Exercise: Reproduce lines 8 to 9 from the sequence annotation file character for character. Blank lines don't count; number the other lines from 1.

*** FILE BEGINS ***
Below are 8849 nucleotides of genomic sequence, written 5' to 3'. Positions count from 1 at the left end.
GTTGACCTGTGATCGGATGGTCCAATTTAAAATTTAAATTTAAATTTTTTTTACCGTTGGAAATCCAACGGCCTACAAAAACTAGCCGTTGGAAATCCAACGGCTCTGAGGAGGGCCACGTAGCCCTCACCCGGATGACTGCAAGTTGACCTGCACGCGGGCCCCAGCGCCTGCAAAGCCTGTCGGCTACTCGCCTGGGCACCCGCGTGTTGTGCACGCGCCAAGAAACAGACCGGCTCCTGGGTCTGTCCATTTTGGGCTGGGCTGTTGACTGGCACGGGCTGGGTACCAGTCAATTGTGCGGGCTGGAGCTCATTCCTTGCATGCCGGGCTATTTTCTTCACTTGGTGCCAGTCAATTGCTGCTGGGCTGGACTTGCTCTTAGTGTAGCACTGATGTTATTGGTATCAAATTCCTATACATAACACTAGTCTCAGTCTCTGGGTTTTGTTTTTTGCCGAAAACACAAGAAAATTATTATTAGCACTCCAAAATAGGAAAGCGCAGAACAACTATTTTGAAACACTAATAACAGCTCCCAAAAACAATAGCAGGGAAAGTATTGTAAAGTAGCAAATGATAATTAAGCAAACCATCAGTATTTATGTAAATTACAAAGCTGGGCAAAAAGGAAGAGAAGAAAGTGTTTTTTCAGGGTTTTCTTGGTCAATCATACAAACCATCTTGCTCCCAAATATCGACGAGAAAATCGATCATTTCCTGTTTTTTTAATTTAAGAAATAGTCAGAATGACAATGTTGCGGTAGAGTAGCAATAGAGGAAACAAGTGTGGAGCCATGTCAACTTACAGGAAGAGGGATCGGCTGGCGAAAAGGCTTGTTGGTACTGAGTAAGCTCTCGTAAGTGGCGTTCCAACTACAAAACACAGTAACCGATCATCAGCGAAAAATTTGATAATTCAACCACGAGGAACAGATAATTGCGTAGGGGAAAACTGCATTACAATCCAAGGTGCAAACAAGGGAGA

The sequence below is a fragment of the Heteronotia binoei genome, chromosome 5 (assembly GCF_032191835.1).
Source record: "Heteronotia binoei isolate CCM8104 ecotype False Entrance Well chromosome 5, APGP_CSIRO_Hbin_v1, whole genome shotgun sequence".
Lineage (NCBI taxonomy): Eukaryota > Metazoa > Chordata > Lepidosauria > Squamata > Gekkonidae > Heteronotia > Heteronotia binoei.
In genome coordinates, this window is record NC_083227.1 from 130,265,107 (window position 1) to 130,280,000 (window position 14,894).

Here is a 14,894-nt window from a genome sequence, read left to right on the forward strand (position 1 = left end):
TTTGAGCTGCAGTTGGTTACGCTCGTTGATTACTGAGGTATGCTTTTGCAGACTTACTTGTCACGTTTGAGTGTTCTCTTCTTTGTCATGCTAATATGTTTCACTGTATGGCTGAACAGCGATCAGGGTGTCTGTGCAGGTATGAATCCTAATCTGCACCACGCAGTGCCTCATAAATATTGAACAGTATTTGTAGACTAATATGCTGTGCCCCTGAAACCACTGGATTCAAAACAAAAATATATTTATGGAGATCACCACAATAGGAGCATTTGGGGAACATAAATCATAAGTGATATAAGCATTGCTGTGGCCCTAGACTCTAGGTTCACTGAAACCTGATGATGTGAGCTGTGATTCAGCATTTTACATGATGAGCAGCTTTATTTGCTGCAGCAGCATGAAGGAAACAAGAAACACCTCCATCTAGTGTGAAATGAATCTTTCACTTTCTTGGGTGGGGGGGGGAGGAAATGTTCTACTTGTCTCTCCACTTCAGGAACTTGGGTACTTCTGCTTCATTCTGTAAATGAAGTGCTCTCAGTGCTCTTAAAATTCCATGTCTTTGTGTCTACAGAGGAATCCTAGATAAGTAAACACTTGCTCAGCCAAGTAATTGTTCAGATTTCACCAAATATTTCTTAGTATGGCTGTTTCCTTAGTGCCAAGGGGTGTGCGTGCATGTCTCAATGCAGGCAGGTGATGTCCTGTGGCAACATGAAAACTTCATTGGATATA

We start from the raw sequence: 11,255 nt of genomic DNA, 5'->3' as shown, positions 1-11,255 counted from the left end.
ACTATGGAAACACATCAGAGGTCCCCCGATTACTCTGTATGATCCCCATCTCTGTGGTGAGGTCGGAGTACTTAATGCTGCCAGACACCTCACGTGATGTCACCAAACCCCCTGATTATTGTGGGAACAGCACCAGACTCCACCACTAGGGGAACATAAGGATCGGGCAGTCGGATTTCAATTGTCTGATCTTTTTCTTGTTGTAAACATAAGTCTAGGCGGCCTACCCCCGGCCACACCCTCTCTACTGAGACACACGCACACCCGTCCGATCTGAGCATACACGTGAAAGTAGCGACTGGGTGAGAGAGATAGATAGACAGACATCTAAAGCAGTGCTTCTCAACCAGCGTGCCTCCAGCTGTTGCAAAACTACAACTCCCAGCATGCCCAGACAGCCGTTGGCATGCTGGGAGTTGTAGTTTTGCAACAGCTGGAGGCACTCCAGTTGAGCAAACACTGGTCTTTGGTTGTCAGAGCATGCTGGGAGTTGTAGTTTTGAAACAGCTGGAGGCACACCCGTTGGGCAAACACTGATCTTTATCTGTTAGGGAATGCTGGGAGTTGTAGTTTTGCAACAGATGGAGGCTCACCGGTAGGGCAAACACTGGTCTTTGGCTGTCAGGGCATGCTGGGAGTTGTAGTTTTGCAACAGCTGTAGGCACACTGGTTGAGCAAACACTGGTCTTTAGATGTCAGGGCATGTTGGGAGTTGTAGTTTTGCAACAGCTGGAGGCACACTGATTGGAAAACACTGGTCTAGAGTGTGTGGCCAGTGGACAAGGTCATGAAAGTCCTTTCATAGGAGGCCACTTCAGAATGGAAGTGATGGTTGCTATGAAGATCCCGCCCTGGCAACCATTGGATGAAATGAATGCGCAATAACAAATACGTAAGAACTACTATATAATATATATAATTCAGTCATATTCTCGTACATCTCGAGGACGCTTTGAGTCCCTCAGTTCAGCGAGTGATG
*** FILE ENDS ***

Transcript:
TTTGAGCTGCAGTTGGTTACGCTCGTTGATTACTGAGGTATGCTTTTGCAGACTTACTTGTCACGTTTGAGTGTTCTCTTCTTTGTCATGCTAATATGTTTCACTGTATGGCTGAACAGCGATCAGGGTGTCTGTGCAGGTATGAATCCTAATCTGCACCACGCAGTGCCTCATAAATATTGAACAGTATTTGTAGACTAATATGCTGTGCCCCTGAAACCACTGGATTCAAAACAAAAATATATTTATGGAGATCACCACAATAGGAGCATTTGGGGAACATAAATCATAAGTGATATAAGCATTGCTGTGGCCCTAGACTCTAGGTTCACTGAAACCTGATGATGTGAGCTGTGATTCAGCATTTTACATGATGAGCAGCTTTATTTGCTGCAGCAGCATGAAGGAAACAAGAAACACCTCCATCTAGTGTGAAATGAATCTTTCACTTTCTTGGGTGGGGGGGGGAGGAAATGTTCTACTTGTCTCTCCACTTCAGGAACTTGGGTACTTCTGCTTCATTCTGTAAATGAAGTGCTCTCAGTGCTCTTAAAATTCCATGTCTTTGTGTCTACAGAGGAATCCTAGATAAGTAAACACTTGCTCAGCCAAGTAATTGTTCAGATTTCACCAAATATTTCTTAGTATGGCTGTTTCCTTAGTGCCAAGGGGTGTGCGTGCATGTCTCAATGCAGGCAGGTGATGTCCTGTGGCAACATGAAAACTTCATTGGATATA

We start from the raw sequence: 11,255 nt of genomic DNA, 5'->3' as shown, positions 1-11,255 counted from the left end.